My heart, sit only with those
who know and understand you.
Sit only under a tree
that is full of blossoms.
In the bazaar of herbs and potions
don't wander aimlessly
find the shop with a potion that is
If you don't have a measure
people will rob you in no time.
You will take counterfeit coins
thinking they are real.
Don't fill your bowl with food from
every boiling pot you see.
Not every joke is humorous, so don't
for meaning where there isn't one.
Not every eye can see,
not every sea is full of pearls.
My heart, sing the song of longing
like a nightingale.
The sound of your voice casts a spell
on every stone, on every thorn.
First, lay down your head
then one by one
let go of all distractions.
Embrace the light and let it guide you
beyond the winds of desire.
There you will find a spring, and
nourished by it see waters;
like a tree you will bear fruit forever.
Ghazal (Ode) 563, from
Rumi's "Divan-e Shams" ("The Collection
of Shams"), by Kolin and
Mafi, and by Professor Arberry:
--Translation by Azima Melita Kolin
and Maryam Mafi
"Rumi: Hidden Music"
HarperCollins Publishers Ltd, 2001
My heart, be seated near that person who
has experience of
the heart, go under that tree which
bears fresh blossoms.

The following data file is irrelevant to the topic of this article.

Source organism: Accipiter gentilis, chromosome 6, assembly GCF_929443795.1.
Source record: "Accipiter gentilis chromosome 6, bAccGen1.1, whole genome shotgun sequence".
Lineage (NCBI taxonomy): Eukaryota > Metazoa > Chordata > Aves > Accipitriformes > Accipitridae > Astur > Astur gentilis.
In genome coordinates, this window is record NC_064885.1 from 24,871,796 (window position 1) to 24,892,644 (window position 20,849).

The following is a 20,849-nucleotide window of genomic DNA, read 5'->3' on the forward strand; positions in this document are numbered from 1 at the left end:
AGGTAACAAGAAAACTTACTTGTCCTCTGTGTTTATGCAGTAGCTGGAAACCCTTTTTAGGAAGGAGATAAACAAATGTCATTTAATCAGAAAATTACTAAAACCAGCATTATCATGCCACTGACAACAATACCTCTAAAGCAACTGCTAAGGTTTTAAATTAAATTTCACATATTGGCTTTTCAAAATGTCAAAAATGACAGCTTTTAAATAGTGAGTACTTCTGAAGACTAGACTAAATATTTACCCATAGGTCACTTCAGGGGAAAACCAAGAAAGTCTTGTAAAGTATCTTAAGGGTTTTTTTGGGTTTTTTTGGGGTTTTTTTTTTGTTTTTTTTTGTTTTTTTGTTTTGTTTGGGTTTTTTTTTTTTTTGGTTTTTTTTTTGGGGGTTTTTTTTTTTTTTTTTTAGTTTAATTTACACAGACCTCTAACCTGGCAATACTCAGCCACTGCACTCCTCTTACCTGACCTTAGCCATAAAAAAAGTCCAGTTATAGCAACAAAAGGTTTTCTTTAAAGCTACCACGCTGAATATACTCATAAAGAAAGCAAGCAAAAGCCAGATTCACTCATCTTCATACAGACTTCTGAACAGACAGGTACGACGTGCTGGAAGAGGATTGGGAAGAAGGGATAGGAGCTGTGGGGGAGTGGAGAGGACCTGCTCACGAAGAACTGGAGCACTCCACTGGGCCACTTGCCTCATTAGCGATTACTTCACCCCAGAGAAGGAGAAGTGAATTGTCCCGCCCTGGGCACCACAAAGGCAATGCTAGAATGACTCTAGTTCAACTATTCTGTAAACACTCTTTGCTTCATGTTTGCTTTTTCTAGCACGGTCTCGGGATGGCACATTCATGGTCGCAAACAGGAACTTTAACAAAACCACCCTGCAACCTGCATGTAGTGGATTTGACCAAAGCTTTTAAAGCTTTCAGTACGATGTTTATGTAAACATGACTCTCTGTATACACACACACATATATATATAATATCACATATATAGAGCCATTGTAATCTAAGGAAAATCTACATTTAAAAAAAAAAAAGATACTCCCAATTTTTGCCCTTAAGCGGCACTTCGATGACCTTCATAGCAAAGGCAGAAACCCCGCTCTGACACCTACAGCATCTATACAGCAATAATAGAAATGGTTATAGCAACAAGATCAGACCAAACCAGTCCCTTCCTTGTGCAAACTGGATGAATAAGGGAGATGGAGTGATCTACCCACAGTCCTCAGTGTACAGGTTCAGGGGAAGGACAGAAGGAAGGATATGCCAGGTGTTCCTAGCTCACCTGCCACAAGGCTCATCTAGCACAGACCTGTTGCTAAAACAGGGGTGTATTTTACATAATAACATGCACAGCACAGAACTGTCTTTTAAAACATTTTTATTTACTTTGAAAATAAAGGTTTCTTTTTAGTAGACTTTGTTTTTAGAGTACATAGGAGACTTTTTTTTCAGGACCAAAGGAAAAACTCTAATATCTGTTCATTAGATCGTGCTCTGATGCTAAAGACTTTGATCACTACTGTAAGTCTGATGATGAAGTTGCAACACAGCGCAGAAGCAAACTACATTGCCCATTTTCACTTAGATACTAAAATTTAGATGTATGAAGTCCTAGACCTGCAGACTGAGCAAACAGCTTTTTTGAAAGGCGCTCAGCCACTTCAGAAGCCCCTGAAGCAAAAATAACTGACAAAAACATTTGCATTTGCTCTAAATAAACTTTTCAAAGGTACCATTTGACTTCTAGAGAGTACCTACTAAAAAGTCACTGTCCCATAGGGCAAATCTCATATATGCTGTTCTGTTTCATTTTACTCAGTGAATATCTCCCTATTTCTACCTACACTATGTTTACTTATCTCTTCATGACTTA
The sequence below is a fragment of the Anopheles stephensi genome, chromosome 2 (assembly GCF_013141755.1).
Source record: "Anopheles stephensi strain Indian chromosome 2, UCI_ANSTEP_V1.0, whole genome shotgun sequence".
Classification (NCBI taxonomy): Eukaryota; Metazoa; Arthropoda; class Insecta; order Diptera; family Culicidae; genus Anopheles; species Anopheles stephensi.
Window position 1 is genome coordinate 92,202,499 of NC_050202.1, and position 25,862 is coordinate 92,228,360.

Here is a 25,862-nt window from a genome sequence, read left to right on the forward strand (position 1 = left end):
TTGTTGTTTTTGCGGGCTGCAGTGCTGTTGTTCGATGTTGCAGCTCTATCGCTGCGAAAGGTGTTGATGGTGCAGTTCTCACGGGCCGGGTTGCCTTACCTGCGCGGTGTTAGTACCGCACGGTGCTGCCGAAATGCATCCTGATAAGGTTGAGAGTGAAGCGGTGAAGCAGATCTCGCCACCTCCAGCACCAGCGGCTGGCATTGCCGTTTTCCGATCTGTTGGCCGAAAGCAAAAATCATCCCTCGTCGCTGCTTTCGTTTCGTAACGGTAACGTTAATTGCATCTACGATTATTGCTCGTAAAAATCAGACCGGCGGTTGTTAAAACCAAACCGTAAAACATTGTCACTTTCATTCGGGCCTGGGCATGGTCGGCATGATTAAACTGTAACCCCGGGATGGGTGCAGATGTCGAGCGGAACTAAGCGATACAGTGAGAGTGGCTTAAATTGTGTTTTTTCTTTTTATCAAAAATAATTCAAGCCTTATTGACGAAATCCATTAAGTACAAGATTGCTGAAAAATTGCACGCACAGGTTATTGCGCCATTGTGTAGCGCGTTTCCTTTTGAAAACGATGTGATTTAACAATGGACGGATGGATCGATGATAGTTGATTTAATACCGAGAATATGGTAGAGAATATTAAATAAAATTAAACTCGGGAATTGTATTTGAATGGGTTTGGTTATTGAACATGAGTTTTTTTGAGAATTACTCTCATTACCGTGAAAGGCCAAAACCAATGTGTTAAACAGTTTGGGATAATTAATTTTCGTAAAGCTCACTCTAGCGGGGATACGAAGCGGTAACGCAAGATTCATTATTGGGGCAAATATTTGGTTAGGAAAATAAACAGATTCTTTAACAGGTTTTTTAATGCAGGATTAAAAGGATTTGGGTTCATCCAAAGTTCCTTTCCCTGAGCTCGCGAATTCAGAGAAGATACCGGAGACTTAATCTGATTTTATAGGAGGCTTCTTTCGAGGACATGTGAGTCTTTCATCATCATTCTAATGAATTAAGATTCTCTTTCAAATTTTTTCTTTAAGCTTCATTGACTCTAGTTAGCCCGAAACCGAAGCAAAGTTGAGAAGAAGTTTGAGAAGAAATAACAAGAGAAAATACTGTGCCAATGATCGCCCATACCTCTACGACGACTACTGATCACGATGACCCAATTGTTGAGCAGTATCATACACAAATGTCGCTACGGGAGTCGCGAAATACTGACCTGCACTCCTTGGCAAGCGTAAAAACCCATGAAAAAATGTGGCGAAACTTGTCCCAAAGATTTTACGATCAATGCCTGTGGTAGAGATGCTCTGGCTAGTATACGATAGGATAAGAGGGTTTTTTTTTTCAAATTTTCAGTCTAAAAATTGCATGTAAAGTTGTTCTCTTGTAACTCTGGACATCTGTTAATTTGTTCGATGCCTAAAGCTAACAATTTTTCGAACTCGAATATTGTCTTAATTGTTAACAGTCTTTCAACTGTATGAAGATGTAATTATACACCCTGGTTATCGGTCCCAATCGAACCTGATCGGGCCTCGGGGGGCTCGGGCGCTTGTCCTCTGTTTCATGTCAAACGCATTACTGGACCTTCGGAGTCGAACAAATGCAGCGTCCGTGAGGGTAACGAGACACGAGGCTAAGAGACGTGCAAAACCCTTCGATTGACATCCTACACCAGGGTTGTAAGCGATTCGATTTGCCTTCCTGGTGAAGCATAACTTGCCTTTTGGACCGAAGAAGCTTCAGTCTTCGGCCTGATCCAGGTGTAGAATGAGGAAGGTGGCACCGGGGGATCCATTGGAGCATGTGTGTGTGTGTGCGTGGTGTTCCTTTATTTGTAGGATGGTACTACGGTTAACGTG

Go not in every direction as do idlers
in this druggists'
market; sit in the shop of someone who
has sugar in his shop.
If you have no balance, then every one
waylays you; one
man adorns a counterfeit coin, and you
imagine that he has
Cheatingly he sets you by the door,
saying, "I am coming"
- do not sit expectant at the door, for
that house has two doors.
Do not bring your cup to every pot that
seethes, and do not
sit there, for every seething pot has
within in something else.
Not every reed holds sugar; not every
under has an over;
not every eye has sight; not every sea
Lament, singing nightingale, because the
has some effect, some effect even on
rocks and stones.
Put aside your head if you have no room,
for if the thread is
not contained in the eye of the needle
that is because it has a head.
This wakeful heart is a lantern; hold it
under your skirt; pass
away from this wind and air, for the air
puts it into commotion.
When you have passed away from the wind
you have become a
dweller in a fountain, you have become
companion to a confederate
who pours cooling water on the heart.
When you have water on your heart, you
are like a green
tree which constantly yields new fruit,
and journeys within the Heart.
-- Translation by A.J. Arberry
"Mystical Poems of Rumi 1"
The University of Chicago Press